Game leads to gratitude. . .

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Author: 
Vegavati

Went to a friend's house for lunch today; a small group of ladies we were. Rasa always has a good game to play, this time it was: each one should tell two lies and one true statement about herself, and the others have to guess which one was true. There were lots of fun moments and adventure stories that came out of it, but what I wanted to tell was this:

When it was my turn, I began by saying 'I was abused as a child,' and a couple of ladies laughed. I had another lie, and something true, but when I think back on it, I just feel so lucky and grateful to have had the loving upbringing I had. I don't mean to make light of something that many people have actually suffered, one form or another of abuse. And it's true that many who have gone through such have come through these painful times as powerful, compassionate individuals, due in part to their having had to wrestle with unfortunate situations.

Neither do I mean to imply that life has somehow spared me from suffering—believe me, I've had my share. Who hasn't? The world is more or less guaranteed to put us all to the test, time and time again.

I just want to express here a bit of gratitude for having had loving parents and a stable home environment. It's no small thing. I can't tell you how many times I fell asleep in my mother's bed as she was reading to me, only to be carried, sleeping, to my own bed by my father, who would then sing one or another of his favorite lullabies to me and my sister. Usually it was either 'Old Black Joe' or 'Old Dan Tucker'—one mournful, one funny—what to speak of the books, the discussions around the supper table, going to musicals, the long car rides with all four girls in the back (and my father turning around at times to admonish us, “Consarn you, children, love one another!”).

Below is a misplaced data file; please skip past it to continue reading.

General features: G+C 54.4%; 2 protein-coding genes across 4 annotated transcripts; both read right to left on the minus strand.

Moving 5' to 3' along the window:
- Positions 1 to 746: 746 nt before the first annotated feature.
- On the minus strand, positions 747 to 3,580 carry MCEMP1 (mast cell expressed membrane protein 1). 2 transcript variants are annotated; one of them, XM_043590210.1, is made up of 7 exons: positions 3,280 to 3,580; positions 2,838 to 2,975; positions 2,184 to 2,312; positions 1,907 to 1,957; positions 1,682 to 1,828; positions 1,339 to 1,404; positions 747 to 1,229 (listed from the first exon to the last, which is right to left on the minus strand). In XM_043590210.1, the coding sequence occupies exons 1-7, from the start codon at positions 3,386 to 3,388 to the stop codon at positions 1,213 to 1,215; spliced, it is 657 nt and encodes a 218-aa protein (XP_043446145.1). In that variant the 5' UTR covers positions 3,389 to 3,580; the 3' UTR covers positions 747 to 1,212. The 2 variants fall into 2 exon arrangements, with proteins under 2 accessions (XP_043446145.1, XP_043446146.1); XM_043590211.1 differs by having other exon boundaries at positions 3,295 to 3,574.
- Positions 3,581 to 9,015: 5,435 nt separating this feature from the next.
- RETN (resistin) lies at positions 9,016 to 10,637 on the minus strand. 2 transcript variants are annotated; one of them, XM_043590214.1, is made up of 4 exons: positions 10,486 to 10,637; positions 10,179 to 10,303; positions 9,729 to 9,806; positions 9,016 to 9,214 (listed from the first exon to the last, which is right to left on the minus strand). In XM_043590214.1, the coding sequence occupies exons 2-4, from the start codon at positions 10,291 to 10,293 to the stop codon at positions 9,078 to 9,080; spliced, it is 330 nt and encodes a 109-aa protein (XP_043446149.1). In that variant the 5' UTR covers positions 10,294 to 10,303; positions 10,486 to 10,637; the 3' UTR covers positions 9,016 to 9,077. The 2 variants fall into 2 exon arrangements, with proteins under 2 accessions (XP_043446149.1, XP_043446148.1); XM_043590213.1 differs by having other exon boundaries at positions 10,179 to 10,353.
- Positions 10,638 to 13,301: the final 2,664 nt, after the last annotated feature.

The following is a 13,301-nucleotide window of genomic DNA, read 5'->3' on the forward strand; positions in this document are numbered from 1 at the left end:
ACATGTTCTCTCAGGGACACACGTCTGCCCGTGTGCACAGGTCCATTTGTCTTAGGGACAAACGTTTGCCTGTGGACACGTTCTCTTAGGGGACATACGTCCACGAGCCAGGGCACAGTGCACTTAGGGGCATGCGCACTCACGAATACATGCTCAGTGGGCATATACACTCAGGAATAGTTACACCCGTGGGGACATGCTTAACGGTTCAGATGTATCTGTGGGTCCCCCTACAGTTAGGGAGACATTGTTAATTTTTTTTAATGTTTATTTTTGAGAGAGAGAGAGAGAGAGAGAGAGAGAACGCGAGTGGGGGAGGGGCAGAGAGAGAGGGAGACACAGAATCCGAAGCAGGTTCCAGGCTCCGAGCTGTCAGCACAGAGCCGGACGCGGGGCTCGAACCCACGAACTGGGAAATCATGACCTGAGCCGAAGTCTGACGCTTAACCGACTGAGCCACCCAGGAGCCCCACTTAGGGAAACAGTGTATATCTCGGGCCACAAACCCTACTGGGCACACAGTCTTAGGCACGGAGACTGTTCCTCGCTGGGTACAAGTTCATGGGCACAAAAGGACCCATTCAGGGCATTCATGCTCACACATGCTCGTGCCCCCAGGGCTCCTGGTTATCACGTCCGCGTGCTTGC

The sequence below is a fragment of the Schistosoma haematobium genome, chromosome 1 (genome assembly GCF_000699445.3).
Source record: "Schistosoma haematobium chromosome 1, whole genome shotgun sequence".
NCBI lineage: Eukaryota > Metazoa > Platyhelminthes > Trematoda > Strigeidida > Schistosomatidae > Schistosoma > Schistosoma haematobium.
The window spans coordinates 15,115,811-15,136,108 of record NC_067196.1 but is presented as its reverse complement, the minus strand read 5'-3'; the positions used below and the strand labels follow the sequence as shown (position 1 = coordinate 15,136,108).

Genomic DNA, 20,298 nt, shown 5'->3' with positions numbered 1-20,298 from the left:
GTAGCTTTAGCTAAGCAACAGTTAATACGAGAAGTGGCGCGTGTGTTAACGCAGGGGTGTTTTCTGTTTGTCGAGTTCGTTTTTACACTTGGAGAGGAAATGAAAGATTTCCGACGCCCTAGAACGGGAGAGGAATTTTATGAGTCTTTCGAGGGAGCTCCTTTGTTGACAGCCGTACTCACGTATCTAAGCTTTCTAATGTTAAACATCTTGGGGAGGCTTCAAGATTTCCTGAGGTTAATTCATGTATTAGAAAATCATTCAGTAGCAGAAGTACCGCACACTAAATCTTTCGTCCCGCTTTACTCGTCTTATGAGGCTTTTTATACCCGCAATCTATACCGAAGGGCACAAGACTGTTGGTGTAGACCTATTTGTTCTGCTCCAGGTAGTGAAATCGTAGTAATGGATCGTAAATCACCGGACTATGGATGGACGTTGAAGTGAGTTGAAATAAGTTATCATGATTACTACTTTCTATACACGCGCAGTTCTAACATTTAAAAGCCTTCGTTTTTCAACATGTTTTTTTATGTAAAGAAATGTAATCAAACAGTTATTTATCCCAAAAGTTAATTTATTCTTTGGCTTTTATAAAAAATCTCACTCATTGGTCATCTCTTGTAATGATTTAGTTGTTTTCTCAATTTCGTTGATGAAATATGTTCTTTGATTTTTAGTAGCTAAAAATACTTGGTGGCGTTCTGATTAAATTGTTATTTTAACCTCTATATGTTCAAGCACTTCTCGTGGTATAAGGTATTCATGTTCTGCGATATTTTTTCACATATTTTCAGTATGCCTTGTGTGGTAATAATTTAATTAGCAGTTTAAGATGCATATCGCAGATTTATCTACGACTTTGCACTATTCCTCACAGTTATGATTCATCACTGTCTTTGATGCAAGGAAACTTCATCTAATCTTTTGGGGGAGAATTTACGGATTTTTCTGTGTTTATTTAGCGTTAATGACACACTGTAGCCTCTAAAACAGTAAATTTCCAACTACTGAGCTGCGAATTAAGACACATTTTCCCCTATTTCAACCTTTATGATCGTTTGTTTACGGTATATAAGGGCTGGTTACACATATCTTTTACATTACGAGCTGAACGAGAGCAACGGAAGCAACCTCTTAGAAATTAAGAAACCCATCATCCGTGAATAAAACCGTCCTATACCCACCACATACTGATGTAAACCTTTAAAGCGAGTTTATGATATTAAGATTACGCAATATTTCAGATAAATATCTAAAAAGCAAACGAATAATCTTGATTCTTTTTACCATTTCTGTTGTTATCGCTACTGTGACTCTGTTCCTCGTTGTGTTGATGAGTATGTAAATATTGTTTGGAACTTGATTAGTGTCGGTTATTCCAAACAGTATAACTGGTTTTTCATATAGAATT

Two friends of mine have lost their mothers within the past week. One was with her. Another said she felt her mother's presence more strongly the day after her mother died, as if her spirit was finally free of the pain, and of the angst that accompanied it.

My mother died shortly before my 17th birthday; my father fell apart so much that I (as the youngest, the only one still living at home) had to give him a lot of emotional support. I don't think I allowed myself to grieve; there wasn't space for it. So she never got to hear about Krishna or taste Krishna-prasadam (food sanctified by being offered to God before eating). But in some measure, I think that she must get devotional 'credit'; her absence in my life left me lost enough to search beyond the academic and career goals that so many of my peers pursued. I went searching, and eventually wound up at Krishna's feet, satisfied with philosophy, a God-centered lifestyle, and the song and dance that reminds us all of our spiritual home.

Two more things I said today: I once gave some prasadam to Eric Clapton, and when I was about 10 years old, my friends and I set the church woods next door to our house on fire while trying to smoke cigarettes we'd stolen from my parents. Can you guess which one is true?